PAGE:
Prior to a number of lectures you will be asked to participate in some “on-line experiments” which will help you to focus on games and decision problems which we will discuss later in class. Taking part in this is optional, but recommended. Once you complete a set, it will be recorded. I will have access to the information about which sets you have completed. There are no “right” and “wrong” answers to the posted problems and each set will take only a few minutes to complete. Please respond to the problems as naturally as possible. I will have the aggregated statistics of the class’ responses and we will use these in class discussion. To get the 5% assessment allocated for this component of the course you must do all of the assigned question sets from week two onwards (4 weeks all up.) You will get somewhere between 0% and 5% in this element, depending on what share of the total number of assigned question sets you answer.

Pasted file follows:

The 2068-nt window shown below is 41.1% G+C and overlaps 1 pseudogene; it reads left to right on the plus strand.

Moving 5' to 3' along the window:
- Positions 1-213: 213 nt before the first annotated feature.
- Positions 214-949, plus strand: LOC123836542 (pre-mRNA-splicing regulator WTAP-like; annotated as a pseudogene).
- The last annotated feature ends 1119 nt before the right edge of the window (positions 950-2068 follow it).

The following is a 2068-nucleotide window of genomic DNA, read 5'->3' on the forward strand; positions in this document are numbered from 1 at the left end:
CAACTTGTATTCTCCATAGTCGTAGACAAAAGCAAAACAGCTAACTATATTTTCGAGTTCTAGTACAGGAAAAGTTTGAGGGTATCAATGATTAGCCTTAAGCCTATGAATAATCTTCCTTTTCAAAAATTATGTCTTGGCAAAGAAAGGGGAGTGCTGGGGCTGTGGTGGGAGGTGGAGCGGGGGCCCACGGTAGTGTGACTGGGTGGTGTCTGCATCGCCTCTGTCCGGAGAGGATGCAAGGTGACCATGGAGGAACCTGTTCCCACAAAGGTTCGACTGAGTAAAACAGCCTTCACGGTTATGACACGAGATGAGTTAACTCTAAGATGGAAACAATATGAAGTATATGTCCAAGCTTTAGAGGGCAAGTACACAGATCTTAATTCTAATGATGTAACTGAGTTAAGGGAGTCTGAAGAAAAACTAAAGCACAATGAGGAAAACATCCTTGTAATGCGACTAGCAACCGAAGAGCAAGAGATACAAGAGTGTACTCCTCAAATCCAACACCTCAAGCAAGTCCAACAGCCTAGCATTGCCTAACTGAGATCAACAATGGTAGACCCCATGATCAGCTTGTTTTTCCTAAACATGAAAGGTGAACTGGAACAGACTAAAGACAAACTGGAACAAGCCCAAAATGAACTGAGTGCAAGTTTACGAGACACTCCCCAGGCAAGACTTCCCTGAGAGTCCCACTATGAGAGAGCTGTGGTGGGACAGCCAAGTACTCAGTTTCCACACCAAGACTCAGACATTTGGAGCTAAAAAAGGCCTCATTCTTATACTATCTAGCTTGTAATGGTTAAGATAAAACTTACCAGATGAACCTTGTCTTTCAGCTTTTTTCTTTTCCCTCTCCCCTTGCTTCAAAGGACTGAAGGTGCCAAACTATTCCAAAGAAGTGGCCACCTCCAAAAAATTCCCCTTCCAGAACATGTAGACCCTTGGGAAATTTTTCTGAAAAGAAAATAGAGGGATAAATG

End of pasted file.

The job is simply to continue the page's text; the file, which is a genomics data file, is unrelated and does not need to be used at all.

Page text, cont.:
·        Please log in here. (You’ll need cookies enabled on your browser to log in.)

·        Our Course Number is 2916.

·        The initial class password is 5749 but you will have to select a new password after login.

Please remember the login name and the personal password you select. (You will be able to retrieve the password if you lost it). After registration you will be automatically directed to the first problem set, an exercise set that I have posted for you to practice but which does not count for assessment purposes. Please respond to all problems. Only after you have completed the set will you receive confirmation (with a red tick) and the fact that you have done it will be recorded. In case you are interrupted before you finish the set you will be able to login again and resume the set from the point at which you stopped.

Finally, we will be using some in-class surveys run through PollEverywhere. To participate in these you will need, ideally, some form of internet access while in class: a smartphone, tablet or laptop. More instructions will be provided in class.